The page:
Tuesday, August 12, 2014

Microreview [book]: I, Zombie, by Hugh Howey

Like Warm Bodies but without the Funny

Buy it here.
Howey, Hugh. I, Zombie. Broad Reach Publishing, 2012.

Don't like exceedingly visceral descriptions of death by zombie? Then perhaps you should give this book a miss. I decided to listen to the audio version rather than read this, thinking the vignette style would be perfect for my bit-at-a-time-while-making-dinner (etc.) listening practices, and I'm still not sure whether I was right and the audio format is best suited to the story/structure, or I did the book a disservice and would've liked it (even) more if I'd just read it like a normal person.

Howey presents us with quite a gory series of encounters between zombies and their (mostly) hapless victims, but with a twist that separates this tale from the vast majority of zombie stories out there: it's a zombie-eye perspective. That's right, we see the world filtered through their hunger for braaaains (and all the viscera, as it turns out). Yet that's not all—we are also treated to the horrified observations, via internal monologue, of the people these zombies used to be, aghast at what their bodies are doing.

If I had to choose one song that best characterizes the strange situation these people-yet-zombies are in, it's definitely Metallica's "One" (the know the 'one', right? haha!). That's because they're definitely locked in, *almost* entirely unable to influence their zombie bodies' behavior and certainly powerless to resist the hunger for other humans. This is a curious coincidence for me personally, as the next book I will review here at Nerds of a Feather is Scalzi's "Lock In", about a very different and rather more optimistic version of locked-in syndrome.

Strange as it may sound to say, this might be, despite the gore, Howey's most beautifully written book (so far). Some of the descriptions of what each zombie is doing (and what each former person thinks of these actions) are exquisite, not in the florid, yanking-on-the-heartstrings melodramatic way but with the staccato beauty of Hemingway. And parts of it, where Howey suggests the new reality these people experience being locked inside zombies might not quite be as final and irrevocable as they think, have deliciously chilling implications for human nature: if you were bitten, and then felt a very powerful urge to chomp on the hapless idiot standing next to you, of course the most appealing interpretation of the messy result would be that you had no choice, that you were powerless next to that mighty hunger...but what if, instead of being truly powerless, it was simply very difficult to resist the compulsion to snack on your neighbor—and you chose not to fight it? Howey may be hinting, here, that some of us might experience a rather smoother transition to zombiehood than we might want to believe.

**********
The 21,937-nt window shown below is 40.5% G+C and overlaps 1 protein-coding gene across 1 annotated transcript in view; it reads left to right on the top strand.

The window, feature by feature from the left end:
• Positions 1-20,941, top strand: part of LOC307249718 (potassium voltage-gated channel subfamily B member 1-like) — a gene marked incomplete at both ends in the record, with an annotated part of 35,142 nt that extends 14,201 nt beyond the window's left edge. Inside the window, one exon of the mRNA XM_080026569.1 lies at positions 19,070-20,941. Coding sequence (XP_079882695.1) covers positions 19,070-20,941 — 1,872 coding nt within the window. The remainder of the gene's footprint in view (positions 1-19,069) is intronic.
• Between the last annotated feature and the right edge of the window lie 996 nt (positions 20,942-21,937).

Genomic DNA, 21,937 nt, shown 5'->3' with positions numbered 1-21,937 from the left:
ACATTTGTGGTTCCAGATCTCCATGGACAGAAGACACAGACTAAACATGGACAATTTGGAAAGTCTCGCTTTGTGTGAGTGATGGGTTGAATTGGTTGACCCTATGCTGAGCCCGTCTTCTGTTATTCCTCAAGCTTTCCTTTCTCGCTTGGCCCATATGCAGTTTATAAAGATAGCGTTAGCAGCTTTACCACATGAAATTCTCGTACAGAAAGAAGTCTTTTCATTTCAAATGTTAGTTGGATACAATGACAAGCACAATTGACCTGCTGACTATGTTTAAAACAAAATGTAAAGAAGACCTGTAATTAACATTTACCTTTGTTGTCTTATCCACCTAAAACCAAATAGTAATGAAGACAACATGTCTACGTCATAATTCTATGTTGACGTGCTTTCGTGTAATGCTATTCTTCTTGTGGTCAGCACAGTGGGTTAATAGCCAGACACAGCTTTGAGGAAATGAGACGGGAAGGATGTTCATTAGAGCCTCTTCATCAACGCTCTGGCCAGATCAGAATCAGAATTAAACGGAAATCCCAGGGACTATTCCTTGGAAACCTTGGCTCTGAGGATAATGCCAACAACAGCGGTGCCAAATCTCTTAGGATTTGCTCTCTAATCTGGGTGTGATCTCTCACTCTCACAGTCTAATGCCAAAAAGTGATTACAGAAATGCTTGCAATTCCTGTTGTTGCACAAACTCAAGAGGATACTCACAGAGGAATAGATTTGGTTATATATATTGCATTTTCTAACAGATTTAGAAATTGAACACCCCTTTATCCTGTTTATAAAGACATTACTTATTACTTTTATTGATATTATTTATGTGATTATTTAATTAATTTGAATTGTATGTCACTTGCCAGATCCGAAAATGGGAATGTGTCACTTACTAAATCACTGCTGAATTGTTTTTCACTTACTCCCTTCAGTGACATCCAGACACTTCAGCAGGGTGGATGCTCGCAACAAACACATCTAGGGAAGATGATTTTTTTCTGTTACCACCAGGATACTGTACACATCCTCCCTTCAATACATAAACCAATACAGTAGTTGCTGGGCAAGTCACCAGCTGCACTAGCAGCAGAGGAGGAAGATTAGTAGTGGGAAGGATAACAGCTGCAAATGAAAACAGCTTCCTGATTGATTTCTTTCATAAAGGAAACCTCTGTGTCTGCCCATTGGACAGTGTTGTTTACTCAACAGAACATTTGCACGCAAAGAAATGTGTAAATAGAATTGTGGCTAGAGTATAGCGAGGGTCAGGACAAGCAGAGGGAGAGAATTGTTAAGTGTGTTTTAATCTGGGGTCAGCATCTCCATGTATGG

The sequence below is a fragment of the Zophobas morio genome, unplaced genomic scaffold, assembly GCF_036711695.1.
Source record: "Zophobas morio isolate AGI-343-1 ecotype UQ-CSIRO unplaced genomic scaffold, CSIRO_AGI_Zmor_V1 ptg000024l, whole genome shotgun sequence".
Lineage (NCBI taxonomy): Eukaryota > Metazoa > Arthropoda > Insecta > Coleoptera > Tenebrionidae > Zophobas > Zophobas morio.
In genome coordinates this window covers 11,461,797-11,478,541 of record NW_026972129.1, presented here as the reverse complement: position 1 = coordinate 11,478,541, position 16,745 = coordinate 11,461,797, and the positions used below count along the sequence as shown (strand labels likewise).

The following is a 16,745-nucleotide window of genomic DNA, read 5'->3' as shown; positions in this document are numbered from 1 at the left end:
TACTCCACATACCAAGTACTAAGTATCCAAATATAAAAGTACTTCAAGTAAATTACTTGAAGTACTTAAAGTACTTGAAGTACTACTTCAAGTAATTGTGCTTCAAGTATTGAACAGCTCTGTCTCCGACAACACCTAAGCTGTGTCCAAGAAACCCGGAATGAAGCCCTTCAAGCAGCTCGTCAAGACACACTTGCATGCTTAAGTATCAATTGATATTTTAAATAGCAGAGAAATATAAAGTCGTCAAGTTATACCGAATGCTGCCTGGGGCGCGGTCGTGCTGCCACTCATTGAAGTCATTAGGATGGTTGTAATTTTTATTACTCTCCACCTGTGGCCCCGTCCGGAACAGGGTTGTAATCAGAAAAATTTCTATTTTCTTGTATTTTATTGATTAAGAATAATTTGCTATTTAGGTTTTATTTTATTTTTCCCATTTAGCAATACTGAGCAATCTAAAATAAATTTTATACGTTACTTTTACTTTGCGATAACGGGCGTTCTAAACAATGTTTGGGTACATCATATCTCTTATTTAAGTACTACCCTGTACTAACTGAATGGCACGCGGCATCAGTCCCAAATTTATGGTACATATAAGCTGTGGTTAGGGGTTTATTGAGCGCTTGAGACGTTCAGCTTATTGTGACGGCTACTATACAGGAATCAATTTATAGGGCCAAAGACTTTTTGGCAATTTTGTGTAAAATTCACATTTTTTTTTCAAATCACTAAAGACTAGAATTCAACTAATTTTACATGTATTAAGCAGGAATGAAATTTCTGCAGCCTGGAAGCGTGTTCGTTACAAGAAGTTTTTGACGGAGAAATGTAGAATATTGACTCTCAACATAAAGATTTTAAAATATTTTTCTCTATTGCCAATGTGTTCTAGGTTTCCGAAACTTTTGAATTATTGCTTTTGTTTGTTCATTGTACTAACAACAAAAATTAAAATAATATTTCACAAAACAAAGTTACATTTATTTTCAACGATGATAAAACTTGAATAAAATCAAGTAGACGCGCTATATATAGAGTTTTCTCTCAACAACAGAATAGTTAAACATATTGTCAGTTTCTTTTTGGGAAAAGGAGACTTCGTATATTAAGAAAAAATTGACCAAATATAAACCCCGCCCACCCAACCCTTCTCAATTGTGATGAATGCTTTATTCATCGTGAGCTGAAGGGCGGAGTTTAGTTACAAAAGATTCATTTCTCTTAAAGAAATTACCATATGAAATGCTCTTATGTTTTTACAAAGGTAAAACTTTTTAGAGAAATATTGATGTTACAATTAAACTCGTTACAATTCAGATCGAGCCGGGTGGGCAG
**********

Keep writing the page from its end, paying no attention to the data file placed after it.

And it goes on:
Despite all that recommends it, I ultimately couldn't connect with this particular story (or format) quite as well as Howey's more straightforward sci fi adventure stories like Wool or Sand (both of which we've reviewed here). Perhaps that is because of my slavish desire for a mostly sympathetic or at least tough as nails protagonist with whom I can (in my dreams!) identify, a feature that is certainly missing from this vignette-style panorama of zombiedom. Or perhaps I should've read this rather than listened to it (the endless descriptions of evisceration by teeth did get to me, I'd wager, more by listening to another human being narrating them than they would if I could just scan the page and potentially skip over the gore). Whatever the reason, for this reviewer, at least, I, Zombie, while intriguing and certainly worth reading (listening to!), can't measure up to Howey's best work.

 The Math

Objective assessment: 6/10

Bonuses: +1 for reanimating the zombie genre with an interesting if horrifying speculation on what would happen to people whose bodies are zombified; +1 for the hauntingly beautiful descriptions

Penalties: -1 for the vignette approach (though, admittedly, I can't really think of a better method to tell this sort of story, as any one zombie would have a difficult time sustaining reader/listener interest as a traditional protagonist)

Nerd coefficient: 7/10 "An enjoyable (if gory!) experience, but not without its flaws"

[We use a bell-curve scoring system in which very high or low scores are exceedingly rare, meaning a 7/10, while not earth-shattering, is quite a good score: see here for details.]

Brought to you by Zhaoyun, zompire aficionado and NoaF jedi knight (or at least Paduan apprentice, though in the interests of full disclosure, I've never even been to Padua!) since 2013.